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Commentary - Medical Case Studies and Case Reports ( 2022) Volume 11, Issue 2

Evolution of measles, mumps and rubella vaccination

V Marchione*
Department of Prevention, Georgetown University School of Nursing and Health Studies, Washington, USA
*Corresponding Author:
V Marchione, Department of Prevention, Georgetown University School of Nursing and Health Studies, Washington, USA, Email: [email protected]

Received: 26-Jul-2022, Manuscript No. MCSCR-22-61026; Editor assigned: 29-Jul-2022, Pre QC No. MCSCR-22-61026(PQ); Reviewed: 12-Aug-2022, QC No. MCSCR-22-61026; Revised: 19-Aug-2022, Manuscript No. MCSCR-22-61026(R); Published: 26-Aug-2022, DOI: 10.15651/MCSCR.22.10.040


Both measles and rubella are caused by the RNA virus. The Measles, Mumps and Rubella (MMR) vaccines protect people from three serious viral illnesses. The disease is transmitted by direct contact with sneezing or coughing droplets from people who carry the virus. The combination vaccine protects against all three illnesses. Another vaccine MMRV protects against measles, mumps, and rubella and also against chickenpox.


Measles is an infectious disease that spreads very easily and can cause serious problems for some people. The MMR vaccine is the best way to prevent this. Signs and symptoms of measles usually begin with a cold like symptom, followed by a rash after a few days. Some people have small spots in their mouth. The first symptoms of measles are high temperature, runny nose or stuffy nose, sneezing, coughing, redness, pain, and watery eyes. The rash usually appears days after a coldlike symptom and begins behind the face and ears and spreads to the rest of the body. The measles rash spots may rise and combine to form blotchy spots. Usually there is no itching. The rash appears brown or red on white skin. It may be difficult to see on darker skin. After few days, small white spots may appear on the cheeks and the back of the lips which usually last for a few days.


Mumps is a common viral infection in children before the introduction of the MMR vaccine. The signs and symptoms of mumps are: Mumps is most prominent as a painful swelling of the side of the face (parotid glands) under the ears that gives a person with mumps a unique "hamster face". Other symptoms of mumps include headaches, joint pain, and high temperatures that can occur days before the swelling of parotid glands.


Rubella (German measles) is an infection from a virus causes mild fever and rash in infants and children. Pregnant women who get rubella have an increased chance of having babies with birth defects. Signs and Symptoms of Rubella are: Rubella infection may begin with 12 days of mild fever and swollen, tender lymph nodes, usually in the back of the neck or behind the ears. A rash then begins on the face and spreads downward. As it spreads, it usually clears on the face. A rubella rash is often the first sign of an illness that parents notice. It may look like many other viral rashes and appear as a pink or bright red patch that can be combined into a uniform color patch. The rash can be itchy and lasts up to 3 days. When the rash clears, the affected skin may fall into very fine flakes.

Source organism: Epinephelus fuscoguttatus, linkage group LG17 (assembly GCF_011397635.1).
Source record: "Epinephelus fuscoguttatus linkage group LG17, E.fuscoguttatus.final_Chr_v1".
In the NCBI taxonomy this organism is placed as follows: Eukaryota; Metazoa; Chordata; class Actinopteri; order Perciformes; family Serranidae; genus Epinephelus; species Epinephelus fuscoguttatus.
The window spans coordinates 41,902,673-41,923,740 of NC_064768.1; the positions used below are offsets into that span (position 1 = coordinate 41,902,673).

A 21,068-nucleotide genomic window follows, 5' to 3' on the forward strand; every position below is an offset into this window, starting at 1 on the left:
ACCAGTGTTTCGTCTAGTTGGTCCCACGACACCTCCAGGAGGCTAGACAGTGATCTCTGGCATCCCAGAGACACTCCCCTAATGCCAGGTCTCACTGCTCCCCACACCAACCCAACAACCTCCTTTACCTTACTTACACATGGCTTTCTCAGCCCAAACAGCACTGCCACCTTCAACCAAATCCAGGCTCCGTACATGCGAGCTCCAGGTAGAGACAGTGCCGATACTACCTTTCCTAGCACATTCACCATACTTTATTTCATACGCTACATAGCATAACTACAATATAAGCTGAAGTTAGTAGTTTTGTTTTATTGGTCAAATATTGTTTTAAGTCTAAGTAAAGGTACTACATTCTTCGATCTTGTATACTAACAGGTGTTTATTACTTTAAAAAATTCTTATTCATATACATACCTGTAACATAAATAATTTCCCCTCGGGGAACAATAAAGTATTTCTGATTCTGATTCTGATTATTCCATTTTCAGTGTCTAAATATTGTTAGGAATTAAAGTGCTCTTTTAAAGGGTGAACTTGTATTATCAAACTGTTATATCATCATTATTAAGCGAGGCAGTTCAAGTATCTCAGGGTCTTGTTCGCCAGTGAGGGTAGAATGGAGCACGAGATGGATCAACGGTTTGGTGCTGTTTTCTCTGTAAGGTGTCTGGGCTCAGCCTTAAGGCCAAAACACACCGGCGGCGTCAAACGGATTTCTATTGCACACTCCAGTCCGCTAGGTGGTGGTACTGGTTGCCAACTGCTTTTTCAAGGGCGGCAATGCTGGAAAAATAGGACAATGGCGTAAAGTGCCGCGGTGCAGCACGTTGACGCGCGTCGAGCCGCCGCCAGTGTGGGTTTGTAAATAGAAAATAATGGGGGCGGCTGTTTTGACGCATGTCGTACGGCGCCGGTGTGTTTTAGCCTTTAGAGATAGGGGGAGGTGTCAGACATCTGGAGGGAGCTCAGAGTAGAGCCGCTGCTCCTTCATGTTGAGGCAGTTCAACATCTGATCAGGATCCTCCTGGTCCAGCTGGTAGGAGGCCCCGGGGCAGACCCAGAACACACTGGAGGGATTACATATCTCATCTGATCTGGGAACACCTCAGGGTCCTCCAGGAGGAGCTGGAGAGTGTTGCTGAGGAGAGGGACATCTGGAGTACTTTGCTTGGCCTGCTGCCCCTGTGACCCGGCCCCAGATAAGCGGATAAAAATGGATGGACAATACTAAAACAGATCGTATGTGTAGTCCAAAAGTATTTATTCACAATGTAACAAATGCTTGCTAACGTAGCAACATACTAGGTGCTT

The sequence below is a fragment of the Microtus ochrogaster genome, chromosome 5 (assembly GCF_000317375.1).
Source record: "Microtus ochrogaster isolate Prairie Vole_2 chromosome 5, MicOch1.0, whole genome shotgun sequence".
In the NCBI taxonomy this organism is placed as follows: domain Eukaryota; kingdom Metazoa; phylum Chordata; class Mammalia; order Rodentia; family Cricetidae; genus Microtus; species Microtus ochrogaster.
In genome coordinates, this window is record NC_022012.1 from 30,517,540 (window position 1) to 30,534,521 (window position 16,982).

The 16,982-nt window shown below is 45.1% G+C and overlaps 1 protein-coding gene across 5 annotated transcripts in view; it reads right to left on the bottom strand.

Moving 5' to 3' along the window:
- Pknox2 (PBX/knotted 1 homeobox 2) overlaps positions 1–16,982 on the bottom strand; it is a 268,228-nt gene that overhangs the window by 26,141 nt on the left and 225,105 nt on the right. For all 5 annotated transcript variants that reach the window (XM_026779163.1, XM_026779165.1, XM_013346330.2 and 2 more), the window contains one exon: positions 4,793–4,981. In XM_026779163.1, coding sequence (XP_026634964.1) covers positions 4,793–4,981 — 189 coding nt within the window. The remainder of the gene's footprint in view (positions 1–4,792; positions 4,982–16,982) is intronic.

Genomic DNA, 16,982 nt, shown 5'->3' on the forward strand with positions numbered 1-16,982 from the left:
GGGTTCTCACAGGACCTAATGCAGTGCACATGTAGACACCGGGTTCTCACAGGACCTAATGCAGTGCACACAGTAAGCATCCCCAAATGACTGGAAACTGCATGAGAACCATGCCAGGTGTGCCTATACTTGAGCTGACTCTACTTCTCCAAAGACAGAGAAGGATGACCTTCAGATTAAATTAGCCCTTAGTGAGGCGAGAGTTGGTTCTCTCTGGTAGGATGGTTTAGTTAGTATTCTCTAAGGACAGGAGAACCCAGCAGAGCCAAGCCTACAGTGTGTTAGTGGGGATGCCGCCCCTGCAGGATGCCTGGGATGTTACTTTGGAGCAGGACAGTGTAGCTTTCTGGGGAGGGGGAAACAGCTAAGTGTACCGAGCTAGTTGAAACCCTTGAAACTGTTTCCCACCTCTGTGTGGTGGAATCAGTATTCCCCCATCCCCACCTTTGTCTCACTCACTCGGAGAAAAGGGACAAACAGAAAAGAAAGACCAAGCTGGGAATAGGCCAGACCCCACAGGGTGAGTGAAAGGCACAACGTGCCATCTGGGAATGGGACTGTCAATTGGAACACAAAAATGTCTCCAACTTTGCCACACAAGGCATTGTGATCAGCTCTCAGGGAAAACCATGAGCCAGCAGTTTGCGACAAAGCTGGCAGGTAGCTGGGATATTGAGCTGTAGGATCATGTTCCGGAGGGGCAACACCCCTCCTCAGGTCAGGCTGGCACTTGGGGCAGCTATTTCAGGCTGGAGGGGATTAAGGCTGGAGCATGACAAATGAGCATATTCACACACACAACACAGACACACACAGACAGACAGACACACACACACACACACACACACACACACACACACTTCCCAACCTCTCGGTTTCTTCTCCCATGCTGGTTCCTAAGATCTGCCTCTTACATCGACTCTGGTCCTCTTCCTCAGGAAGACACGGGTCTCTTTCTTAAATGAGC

Other symptoms of rubella that are common in teens and adults include headaches, loss of appetite, mild conjunctivitis (inflammation of the inside of the eyelids and eyeballs), a stuffy and runny nose, and swollen lymph nodes in other parts of the body, and pain and swollen joints. Many people with rubella have a very few or no symptoms. The rubella rash usually lasts for 3 days. Lymph nodes may swell for more than a week and joint pain may last for more than two weeks. Children with rubella usually recover within a week, but adults may take longer.

Measles, Mumps, and Rubella (MMR) Vaccine

The MMR vaccine is given twice to babies and children of the recommended age of 12 to 15 months and 4 to 6 years. Adolescents who have not been vaccinated at the recommended age will be given two doses as a catch-up dose. The second dose should be given at least 4 weeks after the first dose. Children with mild illness can still be vaccinated. However, if the child has a moderate or severe illness it is generally best to wait. Always consult your child's doctor for instructions.

Some people should not get MMR vaccine or should wait. Tell the vaccine provider if the person getting the vaccine: Has a severe life-threatening allergy, people who have had a life-threatening allergic reaction to the dose of the MMR vaccine, or who have a severe allergy to any part of the vaccine. Talk to your doctor if you need information about the ingredients of the vaccine. Pregnant women should wait for the MMR vaccination until they are no longer pregnant. Women should avoid pregnancy for at least one month after MMR vaccination. Illness (cancer, HIV/AIDS, etc.) or treatment (radiation, immunotherapy, steroids, chemotherapy, etc.) weakens the immune system. You have a parent, sibling, or sister with a history of immune system problems. Has ever been prone to bruising or bleeding, have recently received a blood transfusion or received another blood product. You may be advised to delay your MMR vaccination for more than 3 months, have tuberculosis, and have been vaccinated with other vaccinations in the last 4 weeks. Live vaccines that are too close may not work well. Mild illnesses such as colds are usually not a reason to delay vaccination. People with moderate or severe illness probably need to wait. Your doctor can advise you.